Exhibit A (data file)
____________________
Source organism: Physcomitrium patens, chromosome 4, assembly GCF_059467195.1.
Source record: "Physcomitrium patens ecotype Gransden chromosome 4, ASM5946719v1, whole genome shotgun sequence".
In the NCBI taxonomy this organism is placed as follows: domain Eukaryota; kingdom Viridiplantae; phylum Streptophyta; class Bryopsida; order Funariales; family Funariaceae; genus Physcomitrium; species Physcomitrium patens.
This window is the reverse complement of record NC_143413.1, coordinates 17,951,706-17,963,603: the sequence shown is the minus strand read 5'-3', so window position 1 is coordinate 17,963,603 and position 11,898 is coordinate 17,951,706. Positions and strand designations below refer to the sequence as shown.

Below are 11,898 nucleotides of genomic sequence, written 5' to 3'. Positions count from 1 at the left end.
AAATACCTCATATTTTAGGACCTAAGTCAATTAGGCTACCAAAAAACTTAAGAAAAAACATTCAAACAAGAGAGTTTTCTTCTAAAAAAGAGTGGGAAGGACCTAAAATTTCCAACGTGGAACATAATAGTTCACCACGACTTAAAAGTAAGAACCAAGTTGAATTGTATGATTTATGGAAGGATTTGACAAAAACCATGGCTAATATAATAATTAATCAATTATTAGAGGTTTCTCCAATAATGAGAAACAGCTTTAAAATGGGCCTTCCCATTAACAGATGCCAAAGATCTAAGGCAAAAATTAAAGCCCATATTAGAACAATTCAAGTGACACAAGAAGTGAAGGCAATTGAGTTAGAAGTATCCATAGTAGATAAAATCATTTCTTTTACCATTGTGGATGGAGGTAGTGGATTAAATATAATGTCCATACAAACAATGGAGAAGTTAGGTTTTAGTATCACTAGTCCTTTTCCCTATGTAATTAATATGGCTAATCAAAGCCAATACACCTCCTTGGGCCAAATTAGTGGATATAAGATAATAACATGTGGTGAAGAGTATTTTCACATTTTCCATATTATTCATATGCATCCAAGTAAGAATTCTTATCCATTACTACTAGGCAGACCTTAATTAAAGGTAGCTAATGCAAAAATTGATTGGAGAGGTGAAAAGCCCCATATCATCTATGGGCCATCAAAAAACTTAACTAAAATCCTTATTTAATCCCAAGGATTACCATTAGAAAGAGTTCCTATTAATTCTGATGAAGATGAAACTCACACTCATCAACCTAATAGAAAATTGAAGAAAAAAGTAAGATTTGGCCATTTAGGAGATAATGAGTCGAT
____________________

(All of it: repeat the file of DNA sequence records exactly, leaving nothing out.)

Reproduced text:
Source organism: Physcomitrium patens, chromosome 4, assembly GCF_059467195.1.
Source record: "Physcomitrium patens ecotype Gransden chromosome 4, ASM5946719v1, whole genome shotgun sequence".
In the NCBI taxonomy this organism is placed as follows: domain Eukaryota; kingdom Viridiplantae; phylum Streptophyta; class Bryopsida; order Funariales; family Funariaceae; genus Physcomitrium; species Physcomitrium patens.
This window is the reverse complement of record NC_143413.1, coordinates 17,951,706-17,963,603: the sequence shown is the minus strand read 5'-3', so window position 1 is coordinate 17,963,603 and position 11,898 is coordinate 17,951,706. Positions and strand designations below refer to the sequence as shown.

Below are 11,898 nucleotides of genomic sequence, written 5' to 3'. Positions count from 1 at the left end.
AAATACCTCATATTTTAGGACCTAAGTCAATTAGGCTACCAAAAAACTTAAGAAAAAACATTCAAACAAGAGAGTTTTCTTCTAAAAAAGAGTGGGAAGGACCTAAAATTTCCAACGTGGAACATAATAGTTCACCACGACTTAAAAGTAAGAACCAAGTTGAATTGTATGATTTATGGAAGGATTTGACAAAAACCATGGCTAATATAATAATTAATCAATTATTAGAGGTTTCTCCAATAATGAGAAACAGCTTTAAAATGGGCCTTCCCATTAACAGATGCCAAAGATCTAAGGCAAAAATTAAAGCCCATATTAGAACAATTCAAGTGACACAAGAAGTGAAGGCAATTGAGTTAGAAGTATCCATAGTAGATAAAATCATTTCTTTTACCATTGTGGATGGAGGTAGTGGATTAAATATAATGTCCATACAAACAATGGAGAAGTTAGGTTTTAGTATCACTAGTCCTTTTCCCTATGTAATTAATATGGCTAATCAAAGCCAATACACCTCCTTGGGCCAAATTAGTGGATATAAGATAATAACATGTGGTGAAGAGTATTTTCACATTTTCCATATTATTCATATGCATCCAAGTAAGAATTCTTATCCATTACTACTAGGCAGACCTTAATTAAAGGTAGCTAATGCAAAAATTGATTGGAGAGGTGAAAAGCCCCATATCATCTATGGGCCATCAAAAAACTTAACTAAAATCCTTATTTAATCCCAAGGATTACCATTAGAAAGAGTTCCTATTAATTCTGATGAAGATGAAACTCACACTCATCAACCTAATAGAAAATTGAAGAAAAAAGTAAGATTTGGCCATTTAGGAGATAATGAGTCGAT